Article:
Is an employer required to deduct full union dues from an employee who does not want to be included in the union?
Author: Jed L. Marcus, Bressler, Amery & Ross, P.C.
No. The National Labor Relations Act allows an employer and a union to enter into a union-security agreement, which requires all employees in a bargaining unit to become union members and begin paying union dues and fees within 30 days of being hired. However, even under a union-security agreement, an employee who objects to full union membership may refuse to join the union. While he or she does not have to join the union, he or she still has to remain as a "core" member and pay only that share of dues used directly for representation, such as collective bargaining and contract administration. These dues are normally called "agency shop" fees. A union is obligated to tell all covered employees about this option.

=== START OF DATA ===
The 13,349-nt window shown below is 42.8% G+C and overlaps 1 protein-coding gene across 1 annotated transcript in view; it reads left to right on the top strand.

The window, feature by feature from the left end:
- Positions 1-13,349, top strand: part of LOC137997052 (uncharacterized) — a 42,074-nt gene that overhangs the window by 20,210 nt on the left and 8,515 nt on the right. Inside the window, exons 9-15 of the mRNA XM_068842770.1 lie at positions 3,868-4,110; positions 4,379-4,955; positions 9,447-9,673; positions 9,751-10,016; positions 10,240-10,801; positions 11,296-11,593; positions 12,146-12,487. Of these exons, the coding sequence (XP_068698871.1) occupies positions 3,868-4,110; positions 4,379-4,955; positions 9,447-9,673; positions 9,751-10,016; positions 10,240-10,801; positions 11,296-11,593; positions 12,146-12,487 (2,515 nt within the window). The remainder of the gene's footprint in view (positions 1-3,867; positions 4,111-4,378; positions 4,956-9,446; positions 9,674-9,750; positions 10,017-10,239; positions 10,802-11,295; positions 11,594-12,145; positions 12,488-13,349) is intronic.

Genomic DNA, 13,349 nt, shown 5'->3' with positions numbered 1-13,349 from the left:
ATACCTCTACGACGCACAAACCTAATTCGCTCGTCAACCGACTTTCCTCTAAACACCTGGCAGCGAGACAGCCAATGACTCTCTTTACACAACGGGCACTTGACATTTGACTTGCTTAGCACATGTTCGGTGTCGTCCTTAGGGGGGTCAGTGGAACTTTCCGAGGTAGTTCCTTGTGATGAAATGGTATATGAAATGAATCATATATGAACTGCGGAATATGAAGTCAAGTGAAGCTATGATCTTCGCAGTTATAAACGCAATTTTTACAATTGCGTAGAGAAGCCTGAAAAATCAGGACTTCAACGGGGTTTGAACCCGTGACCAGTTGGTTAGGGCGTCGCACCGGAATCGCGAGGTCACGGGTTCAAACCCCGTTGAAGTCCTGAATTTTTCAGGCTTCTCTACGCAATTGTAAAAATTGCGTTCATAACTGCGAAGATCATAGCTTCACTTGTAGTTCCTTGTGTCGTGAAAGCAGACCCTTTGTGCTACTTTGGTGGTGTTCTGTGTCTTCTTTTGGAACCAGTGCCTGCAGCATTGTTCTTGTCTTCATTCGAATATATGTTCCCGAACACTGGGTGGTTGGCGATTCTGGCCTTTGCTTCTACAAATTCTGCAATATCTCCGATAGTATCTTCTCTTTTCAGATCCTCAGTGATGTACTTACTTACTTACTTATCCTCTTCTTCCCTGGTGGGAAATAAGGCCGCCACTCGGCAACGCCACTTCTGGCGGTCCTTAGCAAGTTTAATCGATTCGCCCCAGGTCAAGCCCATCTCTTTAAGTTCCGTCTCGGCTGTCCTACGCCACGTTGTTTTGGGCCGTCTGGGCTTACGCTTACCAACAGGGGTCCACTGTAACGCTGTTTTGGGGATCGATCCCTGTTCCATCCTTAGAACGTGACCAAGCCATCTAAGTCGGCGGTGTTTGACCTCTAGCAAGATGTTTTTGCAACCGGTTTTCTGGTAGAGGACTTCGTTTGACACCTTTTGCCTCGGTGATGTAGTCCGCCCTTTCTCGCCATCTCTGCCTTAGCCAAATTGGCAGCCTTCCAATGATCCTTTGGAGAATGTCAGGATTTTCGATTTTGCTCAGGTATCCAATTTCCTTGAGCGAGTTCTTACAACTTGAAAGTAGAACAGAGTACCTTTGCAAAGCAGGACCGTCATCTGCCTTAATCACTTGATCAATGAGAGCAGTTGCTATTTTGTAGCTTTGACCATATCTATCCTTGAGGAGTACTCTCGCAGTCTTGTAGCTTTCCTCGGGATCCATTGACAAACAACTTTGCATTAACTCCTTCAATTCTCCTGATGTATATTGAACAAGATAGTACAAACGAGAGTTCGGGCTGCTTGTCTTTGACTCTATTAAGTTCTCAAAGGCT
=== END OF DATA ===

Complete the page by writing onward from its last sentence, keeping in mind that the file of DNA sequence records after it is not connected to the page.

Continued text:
However, in "Right to Work" states, that is, states where an employee may not be required to join a union or pay union dues as a condition of employment, employees are not required to pay even these "core member" dues.